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Which Security Risks Do CORS Imply?

     
By on June 21, 2016 - 5 Minutes

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Cross-origin resource sharing (CORS) is a security relaxation measure that needs to be implemented in some APIs in order to let web browsers access them. However, when CORS is enabled by a back-end developer some security analysis needs to be done in order to ensure you’re not relaxing your server security too much. The problem usually arises when you allow resource sharing for every resource rather than for just specific ones.

We’ll take a look at some of the security risks of implementing CORS. First, it’s important to get a basic understanding of what CORS is, how it works, and how you can use security relaxation measures without leaving yourself vulnerable.

What is CORS?

The first step in understanding CORS is knowing how some security features of web browsers work. By default, web browsers do not allow AJAX requests to servers other than the site you’re visiting. This is called the same-origin policy and it’s an important part of the web security model. In fact, the same-origin policy is deployed to over a billion devices all over the world and has proven to have a solid track record in terms of exploitation.

Having said that, there are ways to bypass the same-origin policy and CORS is one of the most common methods of relaxing server security. CORS will allow you to specify who or what can access your endpoint on the server side. So when will you need to implement CORS?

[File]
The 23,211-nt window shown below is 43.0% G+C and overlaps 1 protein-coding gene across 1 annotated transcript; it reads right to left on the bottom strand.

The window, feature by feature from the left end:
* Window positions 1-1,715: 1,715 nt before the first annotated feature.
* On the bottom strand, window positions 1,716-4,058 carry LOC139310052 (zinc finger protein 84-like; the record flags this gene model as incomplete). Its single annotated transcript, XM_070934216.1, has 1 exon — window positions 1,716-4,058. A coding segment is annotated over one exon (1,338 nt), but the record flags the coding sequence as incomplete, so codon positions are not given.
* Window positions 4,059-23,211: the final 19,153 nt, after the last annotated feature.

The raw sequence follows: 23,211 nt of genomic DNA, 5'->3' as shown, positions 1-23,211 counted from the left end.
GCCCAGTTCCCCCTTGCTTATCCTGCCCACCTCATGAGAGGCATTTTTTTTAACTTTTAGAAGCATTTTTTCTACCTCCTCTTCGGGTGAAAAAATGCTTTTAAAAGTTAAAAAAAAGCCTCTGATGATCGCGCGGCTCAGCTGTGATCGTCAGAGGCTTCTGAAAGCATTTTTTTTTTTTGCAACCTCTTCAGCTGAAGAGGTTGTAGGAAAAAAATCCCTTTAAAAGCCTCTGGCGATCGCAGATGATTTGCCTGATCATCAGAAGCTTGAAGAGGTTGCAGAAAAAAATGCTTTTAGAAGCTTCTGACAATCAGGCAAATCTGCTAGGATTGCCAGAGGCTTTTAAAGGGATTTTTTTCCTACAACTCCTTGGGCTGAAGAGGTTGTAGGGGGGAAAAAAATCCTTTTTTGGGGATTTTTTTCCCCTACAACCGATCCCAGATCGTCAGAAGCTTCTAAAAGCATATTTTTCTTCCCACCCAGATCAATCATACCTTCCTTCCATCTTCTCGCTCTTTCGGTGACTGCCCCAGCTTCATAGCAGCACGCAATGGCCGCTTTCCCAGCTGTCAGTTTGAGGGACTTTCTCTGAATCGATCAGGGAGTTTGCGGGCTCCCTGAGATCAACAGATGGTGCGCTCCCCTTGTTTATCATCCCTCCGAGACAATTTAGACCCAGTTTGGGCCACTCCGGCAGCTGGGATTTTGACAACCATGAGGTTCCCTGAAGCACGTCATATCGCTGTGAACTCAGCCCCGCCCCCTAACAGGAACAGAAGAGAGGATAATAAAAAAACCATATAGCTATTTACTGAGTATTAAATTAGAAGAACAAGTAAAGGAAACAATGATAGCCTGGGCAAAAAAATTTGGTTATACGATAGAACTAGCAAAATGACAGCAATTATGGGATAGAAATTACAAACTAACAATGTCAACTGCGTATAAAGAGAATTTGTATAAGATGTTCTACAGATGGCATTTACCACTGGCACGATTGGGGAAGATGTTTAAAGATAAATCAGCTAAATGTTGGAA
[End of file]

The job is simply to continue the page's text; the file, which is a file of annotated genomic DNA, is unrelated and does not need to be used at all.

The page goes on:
Well, let’s say you’re a mail-sending service and you have a website called yourwebsite.com.

Your website may allow users to log in and configure a set of options. After a bit, the user chooses to send an e-mail and this triggers an AJAX request to yourwebsite.com/send. So far so good.

Now imagine your mail-sending API is in api.yourwebsite.com. This is where it gets a little trickier because the same-origin policy will block the AJAX request. You want to enable AJAX requests from yourwebsite.com and one way to do that is using CORS.

A Security Risk

Continuing with the example, now, let’s look at another scenario:

In your mail-sending API, api.yourwebsite.com, you decided to let everyone access your API instead of only yourwebsite.com. Is this harmful?

Well, it depends on how you implemented the authentication for mail sending. If you are using authentication based on session cookies, you probably shouldn’t allow CORS requests by everyone. A malicious website can issue e-mail sending requests to api.yoursebsite.com via an AJAX request without the specific permission of your user.

If the user has valid session cookies in their browser, they will be used to authenticate on api.yoursebsite.com and that would lead to unwanted e-mail sending. In most cases, dangerous requests will be “preflighted,” which means the domain needs to be approved before they can even send a request. This will prevent any malicious activities from happening.